There is a dark intensity to the music, which is rarely relieved by the sort of melodic lyricism which comes out of Gustav Mahler's songs. It is worthwhile remembering though, that these are all relatively early pieces, and that the idea of a woman forging a career as it composer was still somewhat remarkable and difficult. 

It is fascinating comparing and contrasting with Schreker's songs, he similarly seems to present the voice against a backdrop of piano, often with harmony which is restless and uneasy. Though in a song like Spuk, Schreker seems to be somewhat akin to Richard Strauss. What they certainly do is bring out the texts, these are strong examples of sung poetry mirrored by complex webs of harmony. Whereas Alma Mahler seems to have chosen texts largely by contemporaries, Schreker's choice veers more widely into the 19th century including Tolstoy. These songs are also relatively early works, mostly predating his first opera Flammen (from 1901/02) and once he started writing operas Schreker seems to have largely abandoned the song form.

With Korngold's songs, we feel the harmony sometimes easing, they lack the chromatic intensity and tension of those by Alma Mahler and Schreker. Whilst Herbert and Nilsson end with 'Marietta's Lied' from Korngold's opera Die Tote Stadt, it is interesting that none of Korngold's songs on this disc approach the lyrical beauty of that piece. Korngold's song writing, as evinced here, still has an element of lyric intensity and harmonic restlessness, intent on colouring the words rather than writing gorgeous tunes. Rather frustratingly, copyright prevents the texts of Korngold's songs being printed.

Dorothea Herbert and Peter Nilsson bring these songs alive with fine intelligence. Throughout the recital, Herbert is highly attentive to the words and the way the music is intended to colour them, whilst Nilsson provides superb support. He deals lyrically with the complexities of the piano writing, and makes just the right sort of partner.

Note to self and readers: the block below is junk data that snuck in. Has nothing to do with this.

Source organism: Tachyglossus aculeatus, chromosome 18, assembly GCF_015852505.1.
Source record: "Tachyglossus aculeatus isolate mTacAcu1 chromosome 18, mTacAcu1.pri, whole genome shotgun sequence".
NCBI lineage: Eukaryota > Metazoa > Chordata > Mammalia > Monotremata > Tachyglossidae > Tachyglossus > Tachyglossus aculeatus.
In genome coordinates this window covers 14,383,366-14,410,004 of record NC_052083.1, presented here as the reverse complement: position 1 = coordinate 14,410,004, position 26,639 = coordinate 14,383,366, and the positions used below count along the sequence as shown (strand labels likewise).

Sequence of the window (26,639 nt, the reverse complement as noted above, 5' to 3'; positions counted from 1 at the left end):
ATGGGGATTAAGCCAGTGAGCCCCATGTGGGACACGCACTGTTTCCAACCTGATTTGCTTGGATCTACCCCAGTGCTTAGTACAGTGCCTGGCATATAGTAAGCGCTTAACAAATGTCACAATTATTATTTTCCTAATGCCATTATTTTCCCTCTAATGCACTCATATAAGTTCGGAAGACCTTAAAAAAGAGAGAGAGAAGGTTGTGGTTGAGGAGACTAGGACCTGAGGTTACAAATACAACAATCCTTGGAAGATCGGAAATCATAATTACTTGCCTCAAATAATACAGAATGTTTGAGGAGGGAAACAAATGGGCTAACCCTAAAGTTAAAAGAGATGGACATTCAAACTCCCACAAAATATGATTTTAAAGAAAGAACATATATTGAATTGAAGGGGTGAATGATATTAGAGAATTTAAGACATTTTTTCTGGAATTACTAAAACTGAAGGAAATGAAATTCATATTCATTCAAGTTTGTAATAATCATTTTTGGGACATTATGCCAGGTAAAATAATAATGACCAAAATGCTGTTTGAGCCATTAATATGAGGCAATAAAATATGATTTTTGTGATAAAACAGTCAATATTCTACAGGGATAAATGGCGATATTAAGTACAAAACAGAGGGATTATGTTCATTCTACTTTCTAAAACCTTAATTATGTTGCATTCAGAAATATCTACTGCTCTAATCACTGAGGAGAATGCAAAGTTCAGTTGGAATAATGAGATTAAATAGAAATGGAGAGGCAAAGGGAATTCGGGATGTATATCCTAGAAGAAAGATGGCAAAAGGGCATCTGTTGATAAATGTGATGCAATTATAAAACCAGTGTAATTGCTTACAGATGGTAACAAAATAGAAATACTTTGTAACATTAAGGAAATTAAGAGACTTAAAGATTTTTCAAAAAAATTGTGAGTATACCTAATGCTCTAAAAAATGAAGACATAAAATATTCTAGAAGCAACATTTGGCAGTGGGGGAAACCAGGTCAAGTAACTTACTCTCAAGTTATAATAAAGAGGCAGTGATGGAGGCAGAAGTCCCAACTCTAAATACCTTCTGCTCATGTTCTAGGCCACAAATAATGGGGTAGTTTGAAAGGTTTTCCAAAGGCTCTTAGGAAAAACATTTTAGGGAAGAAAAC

This is an intelligently put together recital, which sheds light on an alternative Vienna away from Mahler, Schoenberg and Berg, one which was equally exploring song and the way music could bring poetry alive. If I have a quibble it is that a programme of 22 such intense songs can feel a bit overwhelming, and when the lyricism of the final song arrives it is wonderfully welcome.

This is certainly a striking and memorable debut recital, Herbert and Nilsson display wonderful stylistic confidence, combining lyricism, intensity and text to strong effect.

Alma Mahler (1879-1964) - Die stille Stadt, Meine Nächte, Ansturm, Ekstase, Der Erkennende, Licht in der Nacht
Franz Schreker (1878-1934) - Wohl fühl ich, wie das Leben rinnt, Unendliche Liebe, Vernichtet ist mein Lebensglück, Die Dunkelheit sinkt schwer, Traum, Spuk, Stimmen des Tages
Erich Wolfgang Korngold (1897-1957) - Unverganglichkeit, 3 Lieder Op.22,  ‘Glück, das mir verblieb’ from Die tote Stadt
Dorothea Herbert (soprano)
Paul Nilsson (piano)